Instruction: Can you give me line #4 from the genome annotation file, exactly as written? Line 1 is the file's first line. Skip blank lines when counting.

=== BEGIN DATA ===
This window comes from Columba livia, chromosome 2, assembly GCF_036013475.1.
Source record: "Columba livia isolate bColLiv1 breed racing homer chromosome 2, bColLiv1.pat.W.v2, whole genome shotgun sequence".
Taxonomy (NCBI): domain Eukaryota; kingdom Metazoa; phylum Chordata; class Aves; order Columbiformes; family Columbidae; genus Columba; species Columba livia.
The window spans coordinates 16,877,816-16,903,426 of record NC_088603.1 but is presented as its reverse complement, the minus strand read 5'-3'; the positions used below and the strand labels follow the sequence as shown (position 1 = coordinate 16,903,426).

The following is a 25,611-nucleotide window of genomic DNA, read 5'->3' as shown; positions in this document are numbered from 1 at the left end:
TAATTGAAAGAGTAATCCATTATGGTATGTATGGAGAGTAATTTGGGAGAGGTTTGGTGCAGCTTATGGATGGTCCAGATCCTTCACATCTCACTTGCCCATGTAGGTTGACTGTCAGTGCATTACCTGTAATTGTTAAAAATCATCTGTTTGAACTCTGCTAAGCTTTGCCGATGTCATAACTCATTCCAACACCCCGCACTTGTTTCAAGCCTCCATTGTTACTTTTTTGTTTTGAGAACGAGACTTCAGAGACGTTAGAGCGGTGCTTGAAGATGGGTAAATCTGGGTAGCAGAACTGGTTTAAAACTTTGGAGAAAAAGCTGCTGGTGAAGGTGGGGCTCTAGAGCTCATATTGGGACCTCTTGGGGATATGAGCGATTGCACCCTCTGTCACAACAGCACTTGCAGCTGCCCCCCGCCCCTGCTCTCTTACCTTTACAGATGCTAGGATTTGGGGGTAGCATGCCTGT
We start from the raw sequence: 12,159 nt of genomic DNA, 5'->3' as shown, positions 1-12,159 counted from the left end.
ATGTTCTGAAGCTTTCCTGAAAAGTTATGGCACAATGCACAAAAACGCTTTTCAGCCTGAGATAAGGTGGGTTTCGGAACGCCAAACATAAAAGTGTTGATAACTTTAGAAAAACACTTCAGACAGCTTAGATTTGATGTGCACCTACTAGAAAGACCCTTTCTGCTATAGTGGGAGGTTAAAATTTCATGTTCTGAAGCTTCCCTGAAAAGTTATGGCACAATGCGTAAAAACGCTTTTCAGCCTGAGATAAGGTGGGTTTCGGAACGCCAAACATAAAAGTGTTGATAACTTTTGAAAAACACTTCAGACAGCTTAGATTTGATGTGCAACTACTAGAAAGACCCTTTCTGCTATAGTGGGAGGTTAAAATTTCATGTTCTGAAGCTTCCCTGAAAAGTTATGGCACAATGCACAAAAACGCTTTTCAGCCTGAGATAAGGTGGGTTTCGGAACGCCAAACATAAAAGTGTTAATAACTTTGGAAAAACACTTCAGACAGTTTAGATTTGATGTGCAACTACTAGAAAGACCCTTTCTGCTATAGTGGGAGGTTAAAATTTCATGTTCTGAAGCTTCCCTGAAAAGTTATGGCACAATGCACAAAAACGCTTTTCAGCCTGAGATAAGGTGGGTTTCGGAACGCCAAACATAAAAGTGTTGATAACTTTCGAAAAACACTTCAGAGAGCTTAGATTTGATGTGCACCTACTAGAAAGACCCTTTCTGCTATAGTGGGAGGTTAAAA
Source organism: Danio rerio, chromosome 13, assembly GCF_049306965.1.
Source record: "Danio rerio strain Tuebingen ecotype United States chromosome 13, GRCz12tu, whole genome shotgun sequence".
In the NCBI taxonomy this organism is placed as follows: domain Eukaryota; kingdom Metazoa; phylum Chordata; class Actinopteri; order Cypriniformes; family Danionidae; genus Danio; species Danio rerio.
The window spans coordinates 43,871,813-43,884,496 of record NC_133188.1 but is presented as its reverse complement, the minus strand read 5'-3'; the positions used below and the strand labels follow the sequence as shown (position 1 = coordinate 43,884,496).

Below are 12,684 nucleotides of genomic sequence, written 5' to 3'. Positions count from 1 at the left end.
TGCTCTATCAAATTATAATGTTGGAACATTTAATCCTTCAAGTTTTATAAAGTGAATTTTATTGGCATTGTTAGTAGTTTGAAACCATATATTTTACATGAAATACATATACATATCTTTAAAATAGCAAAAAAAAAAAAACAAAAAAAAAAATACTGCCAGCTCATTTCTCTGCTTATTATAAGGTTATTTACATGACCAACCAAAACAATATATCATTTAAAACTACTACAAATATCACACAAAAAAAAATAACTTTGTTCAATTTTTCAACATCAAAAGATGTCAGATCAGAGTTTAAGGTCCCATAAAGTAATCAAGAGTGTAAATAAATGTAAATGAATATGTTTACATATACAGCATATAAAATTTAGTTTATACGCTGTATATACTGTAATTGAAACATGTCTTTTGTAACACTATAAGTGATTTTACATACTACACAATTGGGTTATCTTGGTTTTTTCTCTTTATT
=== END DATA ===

The window spans coordinates 16,877,816-16,903,426 of record NC_088603.1 but is presented as its reverse complement, the minus strand read 5'-3'; the positions used below and the strand labels follow the sequence as shown (position 1 = coordinate 16,903,426).